In turn, each recited what he owned and what he owed. The men would share all their resources from that day forward. “What is mine is yours, and what is yours is mine.” 

They then reached down and scooped up small handfuls of dirt mingled with small stones and rubbed this abrasive into their freshly cut wounds. “When I look at the scar, I will remember my covenant partner.” 

They exchanged new names. “I have a new identity because of the covenant.” 

They sat down to partake of a covenant meal. One broke bread and placed it in his covenant brother’s mouth. Then the other did the same. “You are eating me, and I you.”

Then they exchanged wine, each drinking from the other’s container—“I am drinking your blood, and you mine.” 

Gifts were exchanged. A tree was planted as a memorial of the covenant between the covenant brothers. “Now I call you friend.” 

Vaguely Familiar 
This was a covenant cut in blood. It was a covenant that could not be broken or voided—a covenant pledged out of love and sealed unto death. As you read and visualize what took place—regardless of how primitive it may appear— there must be something within you that screams, “This seems vaguely familiar.” It’s as if you have partaken in a similar form of covenant without fully understanding the purpose, bond, and power of the covenant.
“It seems that among modern students of myth and folklore, primitive ideas and customs, and of man’s origin and history, has brought into their true prominence, if indeed he has even noticed them in passing, the universally dominating primitive convictions; that the blood is the life; that the heart, as the blood-fountain, is the very soul of every human, or divine-human, secures an inter-union of natures; and that a union of the human nature with the divine is the highest ultimate attainment reached out after by the most primitive, as well as by the most enlightened, mind of humanity.”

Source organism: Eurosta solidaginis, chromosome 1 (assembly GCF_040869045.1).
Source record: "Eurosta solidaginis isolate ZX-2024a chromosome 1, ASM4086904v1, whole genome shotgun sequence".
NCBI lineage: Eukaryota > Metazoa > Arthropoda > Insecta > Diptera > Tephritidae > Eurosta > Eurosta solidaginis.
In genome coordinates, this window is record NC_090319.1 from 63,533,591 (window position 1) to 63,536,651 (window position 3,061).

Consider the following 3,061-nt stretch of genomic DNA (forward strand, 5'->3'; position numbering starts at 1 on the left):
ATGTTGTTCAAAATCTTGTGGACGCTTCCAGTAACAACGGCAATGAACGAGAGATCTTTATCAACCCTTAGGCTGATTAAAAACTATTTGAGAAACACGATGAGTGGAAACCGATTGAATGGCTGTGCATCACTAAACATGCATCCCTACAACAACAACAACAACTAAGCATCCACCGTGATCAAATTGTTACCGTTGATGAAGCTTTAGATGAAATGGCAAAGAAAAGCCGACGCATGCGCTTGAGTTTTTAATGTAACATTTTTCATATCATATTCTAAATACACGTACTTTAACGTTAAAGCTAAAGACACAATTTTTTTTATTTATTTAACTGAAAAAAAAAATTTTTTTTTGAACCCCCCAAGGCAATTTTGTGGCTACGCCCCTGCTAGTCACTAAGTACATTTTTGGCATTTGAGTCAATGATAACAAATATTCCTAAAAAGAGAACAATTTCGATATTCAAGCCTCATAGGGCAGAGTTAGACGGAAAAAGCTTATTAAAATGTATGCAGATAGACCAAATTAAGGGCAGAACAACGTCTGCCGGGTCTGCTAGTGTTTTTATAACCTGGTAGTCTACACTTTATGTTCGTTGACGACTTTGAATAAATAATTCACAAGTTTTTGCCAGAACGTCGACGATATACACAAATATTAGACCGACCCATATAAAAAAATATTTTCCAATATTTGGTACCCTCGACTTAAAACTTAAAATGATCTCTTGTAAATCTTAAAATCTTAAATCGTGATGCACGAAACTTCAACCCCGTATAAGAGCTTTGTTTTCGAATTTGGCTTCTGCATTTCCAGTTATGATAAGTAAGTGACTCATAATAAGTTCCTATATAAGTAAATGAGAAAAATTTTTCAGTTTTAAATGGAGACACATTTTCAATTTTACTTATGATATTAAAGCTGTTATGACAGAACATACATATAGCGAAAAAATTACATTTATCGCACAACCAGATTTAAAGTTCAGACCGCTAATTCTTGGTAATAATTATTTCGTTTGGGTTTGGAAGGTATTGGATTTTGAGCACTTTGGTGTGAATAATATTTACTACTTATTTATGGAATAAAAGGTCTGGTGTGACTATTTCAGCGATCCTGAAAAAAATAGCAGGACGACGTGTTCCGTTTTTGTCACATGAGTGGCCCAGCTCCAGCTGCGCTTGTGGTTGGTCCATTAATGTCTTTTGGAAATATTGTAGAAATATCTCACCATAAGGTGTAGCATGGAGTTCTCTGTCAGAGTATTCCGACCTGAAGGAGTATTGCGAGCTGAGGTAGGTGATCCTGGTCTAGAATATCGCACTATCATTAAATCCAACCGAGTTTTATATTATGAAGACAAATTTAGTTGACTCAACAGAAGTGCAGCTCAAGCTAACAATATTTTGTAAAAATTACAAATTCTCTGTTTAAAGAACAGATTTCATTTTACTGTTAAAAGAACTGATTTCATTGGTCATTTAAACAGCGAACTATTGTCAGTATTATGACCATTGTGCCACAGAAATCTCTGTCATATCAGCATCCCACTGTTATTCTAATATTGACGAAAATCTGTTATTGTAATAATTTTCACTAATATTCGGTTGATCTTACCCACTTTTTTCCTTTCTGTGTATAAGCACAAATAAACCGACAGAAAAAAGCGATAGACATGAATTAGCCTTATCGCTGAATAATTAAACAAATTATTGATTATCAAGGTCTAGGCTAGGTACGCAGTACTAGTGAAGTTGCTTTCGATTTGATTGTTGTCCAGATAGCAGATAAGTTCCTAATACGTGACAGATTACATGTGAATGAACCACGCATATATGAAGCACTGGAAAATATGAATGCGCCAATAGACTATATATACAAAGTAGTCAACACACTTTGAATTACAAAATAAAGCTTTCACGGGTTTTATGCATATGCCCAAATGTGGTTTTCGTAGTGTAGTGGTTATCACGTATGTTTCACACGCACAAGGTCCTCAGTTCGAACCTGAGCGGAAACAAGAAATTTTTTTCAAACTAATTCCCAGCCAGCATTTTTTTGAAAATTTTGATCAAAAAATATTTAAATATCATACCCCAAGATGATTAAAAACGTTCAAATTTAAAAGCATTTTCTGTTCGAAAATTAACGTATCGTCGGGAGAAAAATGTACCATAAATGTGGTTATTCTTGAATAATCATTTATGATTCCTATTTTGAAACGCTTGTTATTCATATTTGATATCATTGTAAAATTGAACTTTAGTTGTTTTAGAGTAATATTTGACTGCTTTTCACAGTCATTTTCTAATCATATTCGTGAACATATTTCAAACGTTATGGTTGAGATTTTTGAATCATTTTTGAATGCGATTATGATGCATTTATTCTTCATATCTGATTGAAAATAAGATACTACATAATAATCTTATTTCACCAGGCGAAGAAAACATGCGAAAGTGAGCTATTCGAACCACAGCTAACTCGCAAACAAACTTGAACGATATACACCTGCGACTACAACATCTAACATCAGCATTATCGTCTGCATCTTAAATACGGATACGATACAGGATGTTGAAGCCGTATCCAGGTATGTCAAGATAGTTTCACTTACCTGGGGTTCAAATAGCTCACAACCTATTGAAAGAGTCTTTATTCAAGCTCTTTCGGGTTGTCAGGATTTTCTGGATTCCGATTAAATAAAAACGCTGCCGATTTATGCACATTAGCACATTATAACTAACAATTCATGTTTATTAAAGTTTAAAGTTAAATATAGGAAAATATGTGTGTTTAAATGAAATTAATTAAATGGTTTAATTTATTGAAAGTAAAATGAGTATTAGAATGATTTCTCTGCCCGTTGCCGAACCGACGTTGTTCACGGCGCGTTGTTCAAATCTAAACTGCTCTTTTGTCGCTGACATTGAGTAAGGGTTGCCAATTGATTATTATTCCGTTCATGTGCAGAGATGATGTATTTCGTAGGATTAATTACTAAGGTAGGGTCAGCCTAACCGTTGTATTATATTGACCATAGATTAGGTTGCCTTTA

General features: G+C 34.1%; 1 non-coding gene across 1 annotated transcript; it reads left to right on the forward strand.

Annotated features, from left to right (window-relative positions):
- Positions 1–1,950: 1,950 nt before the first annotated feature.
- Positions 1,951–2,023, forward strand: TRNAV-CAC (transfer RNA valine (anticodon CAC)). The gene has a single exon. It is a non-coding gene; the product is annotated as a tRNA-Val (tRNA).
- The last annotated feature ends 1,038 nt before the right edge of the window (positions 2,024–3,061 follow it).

Many primitive cultures from around the world from antiquity to the present time have an understanding of cutting covenant; however, most Christians do not. Yet everything God does is based on covenant. As we explore the tradition of covenant, may each principle and truth lead us to a greater comprehension and appreciation of the new covenant in Christ’s blood that we have. May we leave this chapter with a sense of awe and a sense of how valued and precious in God’s sight we really are. 

Common Threads 
As we look at several covenant rites between people from various cultures, we will see similarities and notice that there are common threads which run through each of these cultural covenant rites—threads that are a part of our divine covenant lives; threads that cannot be exempt or ignored if there is to be a covenant cut. These threads are characteristics of divine covenant.
To be continued...

0 Comments to The Blood Covenant Part 1 of 5:

Comments RSS

Add a Comment

Your Name:
Email Address: (Required)
Make your text bigger, bold, italic and more with HTML tags. We'll show you how.
Post Comment
Website Builder provided by  Vistaprint